The weather has definitely taken a turn to the cold days of January - so I have pulled on a nice woollie today. And it reminded me of the shetland woollies - jumpers and cardigans, berets and mits that my mother used to knit for all of us (to wear with Royal Stuart tartan kilts.) So here is a toe-curling - in more ways than one - archive photo of my two darling big sisters and me. It looks like I'm waiting for one of these super jumpers to be handed down....
So with a wave of knitting nostalgia in full flow, I went to see what there was in the Shetland Museum - and discovered a most marvellous archive of the tradition of knitting. Oh, what I would give for this wonderful jumper! It is so beautiful in my eyes.
My mother would also knit shetland lace christening shawls for anyone in the street who was expecting. Maybe you can just see in the top family photo again that I am sitting on my Shetland lace christening shawl. One of my best friends makes astonishing Shetland lace shawls - it is so comforting to pull her shawl over my shoulders when I am feeling tired.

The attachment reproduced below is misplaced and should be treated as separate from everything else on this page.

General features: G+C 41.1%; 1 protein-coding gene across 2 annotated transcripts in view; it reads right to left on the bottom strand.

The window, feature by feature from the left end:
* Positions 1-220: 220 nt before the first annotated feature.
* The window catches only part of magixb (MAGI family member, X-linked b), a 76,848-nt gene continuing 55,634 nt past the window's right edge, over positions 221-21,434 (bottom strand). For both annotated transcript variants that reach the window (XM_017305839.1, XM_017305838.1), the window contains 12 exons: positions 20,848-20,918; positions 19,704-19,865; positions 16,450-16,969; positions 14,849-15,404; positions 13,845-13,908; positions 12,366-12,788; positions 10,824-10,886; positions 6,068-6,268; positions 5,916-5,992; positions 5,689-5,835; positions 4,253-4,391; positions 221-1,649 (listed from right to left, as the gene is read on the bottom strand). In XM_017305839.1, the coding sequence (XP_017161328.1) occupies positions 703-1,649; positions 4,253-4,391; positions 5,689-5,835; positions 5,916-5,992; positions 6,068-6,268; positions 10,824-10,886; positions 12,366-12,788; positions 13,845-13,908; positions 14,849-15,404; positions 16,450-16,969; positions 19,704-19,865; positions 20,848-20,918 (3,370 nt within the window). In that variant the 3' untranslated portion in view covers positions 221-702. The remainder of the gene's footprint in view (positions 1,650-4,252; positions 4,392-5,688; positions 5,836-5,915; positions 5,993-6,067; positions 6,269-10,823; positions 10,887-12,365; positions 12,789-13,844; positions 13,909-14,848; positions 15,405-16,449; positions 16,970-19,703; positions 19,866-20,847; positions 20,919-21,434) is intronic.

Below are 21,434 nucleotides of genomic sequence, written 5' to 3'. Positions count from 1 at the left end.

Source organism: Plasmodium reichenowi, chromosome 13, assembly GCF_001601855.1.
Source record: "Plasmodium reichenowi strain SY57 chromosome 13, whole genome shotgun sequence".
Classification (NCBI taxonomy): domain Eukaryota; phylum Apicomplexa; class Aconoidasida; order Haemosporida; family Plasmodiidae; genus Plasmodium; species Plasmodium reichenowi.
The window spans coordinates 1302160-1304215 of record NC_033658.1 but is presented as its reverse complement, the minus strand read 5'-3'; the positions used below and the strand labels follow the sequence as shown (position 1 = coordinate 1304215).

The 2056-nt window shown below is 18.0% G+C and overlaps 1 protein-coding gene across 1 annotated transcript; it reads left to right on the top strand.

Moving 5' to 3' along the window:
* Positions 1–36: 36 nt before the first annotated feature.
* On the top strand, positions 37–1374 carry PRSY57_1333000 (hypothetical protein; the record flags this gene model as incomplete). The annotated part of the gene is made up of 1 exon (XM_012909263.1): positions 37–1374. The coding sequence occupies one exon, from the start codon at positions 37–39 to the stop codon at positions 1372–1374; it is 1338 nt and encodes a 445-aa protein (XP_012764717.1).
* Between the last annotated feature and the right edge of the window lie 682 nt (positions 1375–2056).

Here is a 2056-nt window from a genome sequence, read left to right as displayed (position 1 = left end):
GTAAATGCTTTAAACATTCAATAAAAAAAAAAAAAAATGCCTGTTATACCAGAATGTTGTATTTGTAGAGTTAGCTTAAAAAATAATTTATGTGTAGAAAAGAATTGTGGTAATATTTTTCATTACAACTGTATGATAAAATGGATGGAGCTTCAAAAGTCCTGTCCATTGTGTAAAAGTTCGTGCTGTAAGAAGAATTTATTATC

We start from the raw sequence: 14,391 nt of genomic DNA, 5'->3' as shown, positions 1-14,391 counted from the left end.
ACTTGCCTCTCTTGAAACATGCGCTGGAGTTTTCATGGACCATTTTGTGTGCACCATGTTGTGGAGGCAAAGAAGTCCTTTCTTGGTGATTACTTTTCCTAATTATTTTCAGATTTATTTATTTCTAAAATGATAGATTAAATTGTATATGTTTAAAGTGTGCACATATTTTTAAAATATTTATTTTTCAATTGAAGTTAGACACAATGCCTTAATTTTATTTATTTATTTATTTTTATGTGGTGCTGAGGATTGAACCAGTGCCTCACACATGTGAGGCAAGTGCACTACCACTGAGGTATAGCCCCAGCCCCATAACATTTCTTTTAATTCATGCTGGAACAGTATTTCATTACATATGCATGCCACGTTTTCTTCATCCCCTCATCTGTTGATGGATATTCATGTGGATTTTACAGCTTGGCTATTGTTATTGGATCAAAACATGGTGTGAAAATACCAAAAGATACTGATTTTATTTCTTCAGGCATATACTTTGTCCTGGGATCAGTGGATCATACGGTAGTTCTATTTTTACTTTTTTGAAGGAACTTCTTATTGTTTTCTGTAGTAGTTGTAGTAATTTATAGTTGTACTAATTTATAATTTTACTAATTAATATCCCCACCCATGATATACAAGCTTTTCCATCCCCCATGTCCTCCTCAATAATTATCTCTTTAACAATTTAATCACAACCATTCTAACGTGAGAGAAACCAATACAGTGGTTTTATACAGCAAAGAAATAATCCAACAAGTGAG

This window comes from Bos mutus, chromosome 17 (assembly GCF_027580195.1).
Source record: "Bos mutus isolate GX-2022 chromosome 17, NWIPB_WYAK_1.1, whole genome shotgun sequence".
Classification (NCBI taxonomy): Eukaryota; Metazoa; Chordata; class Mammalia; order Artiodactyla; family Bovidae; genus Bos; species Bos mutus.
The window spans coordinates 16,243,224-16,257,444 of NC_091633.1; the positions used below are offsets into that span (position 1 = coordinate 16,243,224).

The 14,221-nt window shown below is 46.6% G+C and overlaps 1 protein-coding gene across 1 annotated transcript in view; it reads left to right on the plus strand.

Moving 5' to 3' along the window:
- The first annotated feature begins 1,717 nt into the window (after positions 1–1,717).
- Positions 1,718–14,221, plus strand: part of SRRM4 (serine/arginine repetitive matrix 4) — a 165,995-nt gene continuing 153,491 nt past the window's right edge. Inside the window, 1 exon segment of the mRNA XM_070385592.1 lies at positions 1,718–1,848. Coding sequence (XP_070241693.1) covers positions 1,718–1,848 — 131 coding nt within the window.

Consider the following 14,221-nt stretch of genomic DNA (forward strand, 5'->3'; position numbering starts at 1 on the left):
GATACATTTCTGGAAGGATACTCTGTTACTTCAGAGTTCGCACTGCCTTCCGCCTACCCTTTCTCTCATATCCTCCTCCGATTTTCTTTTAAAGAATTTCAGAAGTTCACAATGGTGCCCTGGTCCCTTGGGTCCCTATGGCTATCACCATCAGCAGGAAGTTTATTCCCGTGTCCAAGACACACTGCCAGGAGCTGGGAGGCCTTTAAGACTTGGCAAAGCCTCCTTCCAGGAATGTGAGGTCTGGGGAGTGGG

This is a Shetland knitted lace sampler. The patterns for Fair Isle were directly influenced by embroidered sampler patterns. I am always curious about this knitting/stitching crossover as I have seen some marvellous samplers, which look just like traditional stitched samplers, but are, in fact, knitted.
Wedding veils were an extraganza of air and fine ply wool - this shawl would be so fine that you could draw it through your wedding ring. Imagine!
What is so surprising is that these precious items were knit outside - and not a curatorial glove in sight to make sure the work was not marked. I have to confess that my hero is Edward Maeder of Deerfield - with all his incredible experience of handling textiles and with his magnificent Masters Degree from the Courtauld Institute to boot, he will simply ask people to wash their hands. Which makes a whole lot more sense than some of the distinctly grubby gloves I am sometimes offered in Museums.
Makkin belts such as these are worn around the waist, with the leather pouch to the right hand side of the knitter's body. They are used by sticking the end of the right hand knitting needle into the pouch, which is filled with horsehair. This frees up the knitter's right hand to manipulate the yarn, making the process much quicker. The belt also supports some of the weight of the garment being knitted. It has been known for an experienced knitter to manage 200 stitches a minute with the help of these types of knitting belt. To see the wealth in the Shetland Museum archive just click here. Use knitting, or lace, or school as a search term and then just follow the thread of your thoughts!